After I quit being a Dock Donkey in the fall of '62, I decided I would try to do something that wasn't hard labor and maybe even be able to work in the daytime(!).
So I applied to Citizens National Bank (long since defunct). I was interviewed by a wonderful older woman who tried to make sure that I was willing to make a career of banking and not quit and go back to school after a short time. I promised her that banking was all I ever thought about and couldn't imagine doing anything else. I was a good liar and got hired.
So I worked full time at a small branch out in the San Gabriel Valley, Hacienda Heights, and got my teller training there, in fact.
I soon learned that banking was not for me: I was fast but not at all thorough thus didn't always balance to the penny at the end of the day and everyone had to stick around til they found my error. This made me very popular. I also learned that many of the general public are righteous assholes who considered the entire bank staff to be their servants. The servile manager and assistant manager did nothing to dispel this impression. Plus the pay for us tellers was pissant. Wanna know why? 'Cause almost all of the tellers were women and we all know what they're worth! And those women made lunch in the staff lounge torture for me: all they talked about was pregnancy, children and Las Vegas. I soon learned to bring a book to work.
About mid-year I told that sweet woman who interviewed me that I was indeed going back to school in the fall of '63. She was disappointed. She decided to make the most of my impermanence by making me a sub teller for any branch in the entire LA basin that needed one. So I filled in for vacation people, sick people and the like, driving all over the basin to various branches and rarely being in the same place for more than week. It forestalled boredom, at least, and I knew the end was in sight.
So I re-entered UCLA in the fall of '64 but needed money for rent and food and gas and my church choir check just wouldn't do it. I applied at the Bank of America branch in downtown Westwood and was hired as a Boy Friday, I could walk from campus to the bank. I helped the Operations Officer, did my time at the Customer Bitch Desk (the bank was never wrong), and helped the Assistant Operations Officer track down problems. In essence, there wasn't any job in that bank I couldn't do (except approve loans) and there was much glamour in it because a lot of movie and TV actors had their accounts with us. And lemme tell ya, when Zubin Mehta's wife, Nancy Kovack, entered that lobby, time and people stood still. Holy Moley, what a dish she was. (Mehta took over the LA Phil at only 29, btw. Nancy quit here acting jobs).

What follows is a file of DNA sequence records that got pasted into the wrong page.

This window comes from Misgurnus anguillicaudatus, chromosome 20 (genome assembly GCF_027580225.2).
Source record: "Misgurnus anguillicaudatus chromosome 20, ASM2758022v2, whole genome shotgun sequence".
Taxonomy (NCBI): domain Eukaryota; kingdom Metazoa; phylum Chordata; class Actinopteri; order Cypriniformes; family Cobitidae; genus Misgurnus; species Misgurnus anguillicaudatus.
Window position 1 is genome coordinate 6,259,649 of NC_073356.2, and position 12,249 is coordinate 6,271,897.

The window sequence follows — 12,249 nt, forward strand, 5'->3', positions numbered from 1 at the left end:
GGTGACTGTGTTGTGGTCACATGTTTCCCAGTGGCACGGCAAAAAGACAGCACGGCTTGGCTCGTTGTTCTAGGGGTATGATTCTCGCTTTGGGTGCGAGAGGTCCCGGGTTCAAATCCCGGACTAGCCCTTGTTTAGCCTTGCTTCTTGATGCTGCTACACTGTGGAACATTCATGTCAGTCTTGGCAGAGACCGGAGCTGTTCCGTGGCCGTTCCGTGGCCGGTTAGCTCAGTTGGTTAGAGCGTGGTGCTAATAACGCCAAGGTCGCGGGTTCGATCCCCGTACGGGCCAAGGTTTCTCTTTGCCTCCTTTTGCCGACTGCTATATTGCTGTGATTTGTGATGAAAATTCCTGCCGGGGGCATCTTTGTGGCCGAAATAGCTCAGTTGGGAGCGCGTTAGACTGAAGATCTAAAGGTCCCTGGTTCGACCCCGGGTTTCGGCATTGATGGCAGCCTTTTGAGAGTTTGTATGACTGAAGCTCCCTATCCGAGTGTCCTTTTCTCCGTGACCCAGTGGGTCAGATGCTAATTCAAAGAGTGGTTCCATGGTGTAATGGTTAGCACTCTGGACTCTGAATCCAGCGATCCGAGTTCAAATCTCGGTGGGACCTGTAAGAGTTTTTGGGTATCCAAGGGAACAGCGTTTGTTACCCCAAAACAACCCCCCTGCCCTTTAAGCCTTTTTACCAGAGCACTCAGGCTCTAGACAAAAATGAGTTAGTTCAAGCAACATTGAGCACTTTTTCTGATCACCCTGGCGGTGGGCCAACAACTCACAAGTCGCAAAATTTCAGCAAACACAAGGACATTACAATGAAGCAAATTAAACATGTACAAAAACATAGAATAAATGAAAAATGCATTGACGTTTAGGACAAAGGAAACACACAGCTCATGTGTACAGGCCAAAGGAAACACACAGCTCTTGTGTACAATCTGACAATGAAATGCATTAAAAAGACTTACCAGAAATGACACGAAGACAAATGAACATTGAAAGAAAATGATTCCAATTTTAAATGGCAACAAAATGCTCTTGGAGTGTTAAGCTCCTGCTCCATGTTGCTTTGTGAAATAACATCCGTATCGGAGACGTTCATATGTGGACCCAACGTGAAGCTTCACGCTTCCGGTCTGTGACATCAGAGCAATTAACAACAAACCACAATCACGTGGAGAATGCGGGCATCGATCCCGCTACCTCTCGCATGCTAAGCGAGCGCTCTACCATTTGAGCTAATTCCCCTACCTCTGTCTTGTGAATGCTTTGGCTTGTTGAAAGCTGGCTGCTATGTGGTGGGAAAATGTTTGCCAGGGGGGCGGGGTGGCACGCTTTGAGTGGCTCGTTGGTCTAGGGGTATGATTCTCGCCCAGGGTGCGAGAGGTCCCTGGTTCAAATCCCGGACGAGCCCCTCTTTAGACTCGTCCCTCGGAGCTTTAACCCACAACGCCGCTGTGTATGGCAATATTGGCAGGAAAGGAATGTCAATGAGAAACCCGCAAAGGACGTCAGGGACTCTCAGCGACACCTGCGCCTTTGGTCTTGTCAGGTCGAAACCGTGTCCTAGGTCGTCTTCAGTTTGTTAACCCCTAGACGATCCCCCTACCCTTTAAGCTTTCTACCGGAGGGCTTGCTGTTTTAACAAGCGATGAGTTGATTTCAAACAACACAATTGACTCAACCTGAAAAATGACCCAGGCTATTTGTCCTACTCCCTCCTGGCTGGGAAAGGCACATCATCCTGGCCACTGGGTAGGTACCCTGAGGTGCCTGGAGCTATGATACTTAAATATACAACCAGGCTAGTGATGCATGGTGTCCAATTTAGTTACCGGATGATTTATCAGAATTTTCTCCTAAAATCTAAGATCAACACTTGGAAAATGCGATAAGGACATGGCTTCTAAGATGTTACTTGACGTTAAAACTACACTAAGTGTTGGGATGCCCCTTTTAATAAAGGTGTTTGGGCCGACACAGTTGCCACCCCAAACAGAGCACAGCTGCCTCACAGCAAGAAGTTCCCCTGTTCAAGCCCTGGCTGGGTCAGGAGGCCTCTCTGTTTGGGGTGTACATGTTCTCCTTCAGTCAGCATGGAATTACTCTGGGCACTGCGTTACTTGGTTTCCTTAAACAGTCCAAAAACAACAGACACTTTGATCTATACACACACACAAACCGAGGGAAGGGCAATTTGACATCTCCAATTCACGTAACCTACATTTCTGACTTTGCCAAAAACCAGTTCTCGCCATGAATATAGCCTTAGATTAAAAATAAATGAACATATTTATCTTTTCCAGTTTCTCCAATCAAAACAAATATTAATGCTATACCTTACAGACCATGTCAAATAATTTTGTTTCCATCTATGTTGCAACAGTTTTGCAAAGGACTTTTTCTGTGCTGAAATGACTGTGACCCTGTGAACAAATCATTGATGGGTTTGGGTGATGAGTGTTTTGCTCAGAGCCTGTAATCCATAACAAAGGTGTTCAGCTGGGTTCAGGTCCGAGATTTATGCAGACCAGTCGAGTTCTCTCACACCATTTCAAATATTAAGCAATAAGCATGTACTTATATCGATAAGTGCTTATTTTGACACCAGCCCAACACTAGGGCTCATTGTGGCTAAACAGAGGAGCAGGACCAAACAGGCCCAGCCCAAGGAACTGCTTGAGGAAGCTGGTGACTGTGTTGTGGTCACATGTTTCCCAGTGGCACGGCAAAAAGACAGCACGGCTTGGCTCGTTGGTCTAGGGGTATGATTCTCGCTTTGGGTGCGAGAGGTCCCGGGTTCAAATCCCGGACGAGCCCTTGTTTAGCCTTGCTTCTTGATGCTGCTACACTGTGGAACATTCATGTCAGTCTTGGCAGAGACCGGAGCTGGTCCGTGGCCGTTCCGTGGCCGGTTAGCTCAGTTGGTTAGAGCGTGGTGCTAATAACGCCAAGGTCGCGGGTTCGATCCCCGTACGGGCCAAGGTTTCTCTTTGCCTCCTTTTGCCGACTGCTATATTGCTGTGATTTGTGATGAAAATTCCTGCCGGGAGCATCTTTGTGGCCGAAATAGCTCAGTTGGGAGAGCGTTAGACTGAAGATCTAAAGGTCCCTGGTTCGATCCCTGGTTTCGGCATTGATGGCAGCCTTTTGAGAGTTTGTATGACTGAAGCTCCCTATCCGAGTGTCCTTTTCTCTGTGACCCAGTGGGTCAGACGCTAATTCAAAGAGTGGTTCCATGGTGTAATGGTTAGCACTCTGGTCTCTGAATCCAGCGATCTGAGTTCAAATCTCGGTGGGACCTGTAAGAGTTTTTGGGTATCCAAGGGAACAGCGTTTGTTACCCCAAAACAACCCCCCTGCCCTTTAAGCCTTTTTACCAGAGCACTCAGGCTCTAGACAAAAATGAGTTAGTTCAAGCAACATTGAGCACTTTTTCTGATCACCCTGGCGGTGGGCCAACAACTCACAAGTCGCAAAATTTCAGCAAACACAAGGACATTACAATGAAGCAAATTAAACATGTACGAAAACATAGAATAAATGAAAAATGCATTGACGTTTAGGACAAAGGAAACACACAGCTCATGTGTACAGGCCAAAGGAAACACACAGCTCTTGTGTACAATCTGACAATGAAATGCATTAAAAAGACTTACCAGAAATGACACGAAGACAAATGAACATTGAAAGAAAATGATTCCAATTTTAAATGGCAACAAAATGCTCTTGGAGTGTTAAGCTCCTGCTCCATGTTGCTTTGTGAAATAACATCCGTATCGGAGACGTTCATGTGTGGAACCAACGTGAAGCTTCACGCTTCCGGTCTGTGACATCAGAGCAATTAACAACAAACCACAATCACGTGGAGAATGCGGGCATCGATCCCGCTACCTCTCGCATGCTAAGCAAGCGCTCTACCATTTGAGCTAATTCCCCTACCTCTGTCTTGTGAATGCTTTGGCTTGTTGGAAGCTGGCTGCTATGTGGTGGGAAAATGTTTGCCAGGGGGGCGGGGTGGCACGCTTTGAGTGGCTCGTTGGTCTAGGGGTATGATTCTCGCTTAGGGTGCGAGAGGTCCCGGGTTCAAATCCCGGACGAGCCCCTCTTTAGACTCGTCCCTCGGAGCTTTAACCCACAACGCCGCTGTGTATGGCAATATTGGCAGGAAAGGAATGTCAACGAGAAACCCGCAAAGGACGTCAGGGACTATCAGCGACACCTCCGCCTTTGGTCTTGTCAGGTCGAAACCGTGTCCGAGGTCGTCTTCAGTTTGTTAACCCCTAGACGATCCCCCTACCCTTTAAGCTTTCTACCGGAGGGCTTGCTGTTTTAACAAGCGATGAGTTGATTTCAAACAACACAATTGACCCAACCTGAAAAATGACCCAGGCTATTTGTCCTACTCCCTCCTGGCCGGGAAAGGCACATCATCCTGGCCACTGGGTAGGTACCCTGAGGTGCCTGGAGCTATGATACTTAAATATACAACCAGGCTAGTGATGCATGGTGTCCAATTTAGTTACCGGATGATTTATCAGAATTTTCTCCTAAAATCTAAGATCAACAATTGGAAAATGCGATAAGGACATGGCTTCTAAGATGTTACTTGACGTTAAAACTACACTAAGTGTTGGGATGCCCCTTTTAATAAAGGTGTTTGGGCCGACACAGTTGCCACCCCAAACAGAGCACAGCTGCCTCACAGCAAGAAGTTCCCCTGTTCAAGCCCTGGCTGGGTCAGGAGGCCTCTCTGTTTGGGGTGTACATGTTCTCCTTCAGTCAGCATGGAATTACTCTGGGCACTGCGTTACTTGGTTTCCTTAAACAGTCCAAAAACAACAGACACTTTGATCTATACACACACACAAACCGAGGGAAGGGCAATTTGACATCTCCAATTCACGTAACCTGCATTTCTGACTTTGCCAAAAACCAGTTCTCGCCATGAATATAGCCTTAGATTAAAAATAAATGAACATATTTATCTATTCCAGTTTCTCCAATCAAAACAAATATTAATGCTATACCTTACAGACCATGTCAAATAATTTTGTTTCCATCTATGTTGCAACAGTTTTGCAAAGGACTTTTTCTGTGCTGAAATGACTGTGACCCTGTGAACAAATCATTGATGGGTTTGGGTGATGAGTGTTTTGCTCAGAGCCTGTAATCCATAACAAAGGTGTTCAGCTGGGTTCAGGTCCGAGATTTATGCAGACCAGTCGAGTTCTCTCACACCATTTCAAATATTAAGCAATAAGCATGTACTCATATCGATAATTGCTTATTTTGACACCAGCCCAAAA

Of course, when things got busy in the lobby, I went on the teller line, usually at the request of John Heenan, the O.O. When the lobby got a bit crowded, he'd yell "Dehning, get on that line." I'd open my window and that lobby would empty out in minutes. I was a real whiz on that line! Of course, I didn't always balance out to zeros at the end of the day, but that was a small price to pay for the Dehning Blitz on the crowd, especially on Fridays.
I worked 25 hours/week at that bank until January of '66, when I finished at UCLA and went across town to enter USC. Each semester, I got a letter from the UCLA counseling office warning me that such a time consuming job was detrimental to my studies, which was correct, but I had to work, and in those last three semesters at UCLA I never got anything less than a B, but of course damned few A's. The A's came when I entered grad school and was only in classes I loved and in which I had a deep interest. Funny how that works.
Next: Billy Basque. Watch this space.